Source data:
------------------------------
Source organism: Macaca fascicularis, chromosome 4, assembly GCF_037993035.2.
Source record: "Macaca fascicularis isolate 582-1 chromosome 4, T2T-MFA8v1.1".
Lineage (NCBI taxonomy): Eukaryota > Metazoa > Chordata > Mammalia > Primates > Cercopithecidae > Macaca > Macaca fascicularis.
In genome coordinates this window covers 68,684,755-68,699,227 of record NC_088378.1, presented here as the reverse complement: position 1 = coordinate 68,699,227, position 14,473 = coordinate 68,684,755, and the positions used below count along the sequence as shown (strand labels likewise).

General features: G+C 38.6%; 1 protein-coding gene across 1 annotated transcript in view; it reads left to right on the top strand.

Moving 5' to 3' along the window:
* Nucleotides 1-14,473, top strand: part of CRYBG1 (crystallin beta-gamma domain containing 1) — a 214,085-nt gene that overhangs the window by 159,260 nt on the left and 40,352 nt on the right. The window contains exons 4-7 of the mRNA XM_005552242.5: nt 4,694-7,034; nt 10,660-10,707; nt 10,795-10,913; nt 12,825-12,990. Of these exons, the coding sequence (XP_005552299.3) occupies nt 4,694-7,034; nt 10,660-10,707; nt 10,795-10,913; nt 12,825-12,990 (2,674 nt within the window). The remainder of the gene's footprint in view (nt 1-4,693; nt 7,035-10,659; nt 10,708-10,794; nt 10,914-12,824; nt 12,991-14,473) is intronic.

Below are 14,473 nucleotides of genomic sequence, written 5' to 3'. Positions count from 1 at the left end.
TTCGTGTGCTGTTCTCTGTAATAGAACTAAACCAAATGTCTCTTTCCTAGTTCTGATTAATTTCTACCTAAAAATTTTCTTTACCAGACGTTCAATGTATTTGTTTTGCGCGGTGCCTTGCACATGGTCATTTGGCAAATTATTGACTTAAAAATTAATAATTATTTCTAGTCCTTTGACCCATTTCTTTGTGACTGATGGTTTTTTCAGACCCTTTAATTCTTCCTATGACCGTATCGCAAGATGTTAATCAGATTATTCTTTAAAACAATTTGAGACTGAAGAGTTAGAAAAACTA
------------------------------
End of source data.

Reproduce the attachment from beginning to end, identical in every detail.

Source organism: Macaca fascicularis, chromosome 4, assembly GCF_037993035.2.
Source record: "Macaca fascicularis isolate 582-1 chromosome 4, T2T-MFA8v1.1".
Lineage (NCBI taxonomy): Eukaryota > Metazoa > Chordata > Mammalia > Primates > Cercopithecidae > Macaca > Macaca fascicularis.
In genome coordinates this window covers 68,684,755-68,699,227 of record NC_088378.1, presented here as the reverse complement: position 1 = coordinate 68,699,227, position 14,473 = coordinate 68,684,755, and the positions used below count along the sequence as shown (strand labels likewise).

General features: G+C 38.6%; 1 protein-coding gene across 1 annotated transcript in view; it reads left to right on the top strand.

Moving 5' to 3' along the window:
* Nucleotides 1-14,473, top strand: part of CRYBG1 (crystallin beta-gamma domain containing 1) — a 214,085-nt gene that overhangs the window by 159,260 nt on the left and 40,352 nt on the right. The window contains exons 4-7 of the mRNA XM_005552242.5: nt 4,694-7,034; nt 10,660-10,707; nt 10,795-10,913; nt 12,825-12,990. Of these exons, the coding sequence (XP_005552299.3) occupies nt 4,694-7,034; nt 10,660-10,707; nt 10,795-10,913; nt 12,825-12,990 (2,674 nt within the window). The remainder of the gene's footprint in view (nt 1-4,693; nt 7,035-10,659; nt 10,708-10,794; nt 10,914-12,824; nt 12,991-14,473) is intronic.

Below are 14,473 nucleotides of genomic sequence, written 5' to 3'. Positions count from 1 at the left end.
TTCGTGTGCTGTTCTCTGTAATAGAACTAAACCAAATGTCTCTTTCCTAGTTCTGATTAATTTCTACCTAAAAATTTTCTTTACCAGACGTTCAATGTATTTGTTTTGCGCGGTGCCTTGCACATGGTCATTTGGCAAATTATTGACTTAAAAATTAATAATTATTTCTAGTCCTTTGACCCATTTCTTTGTGACTGATGGTTTTTTCAGACCCTTTAATTCTTCCTATGACCGTATCGCAAGATGTTAATCAGATTATTCTTTAAAACAATTTGAGACTGAAGAGTTAGAAAAACTA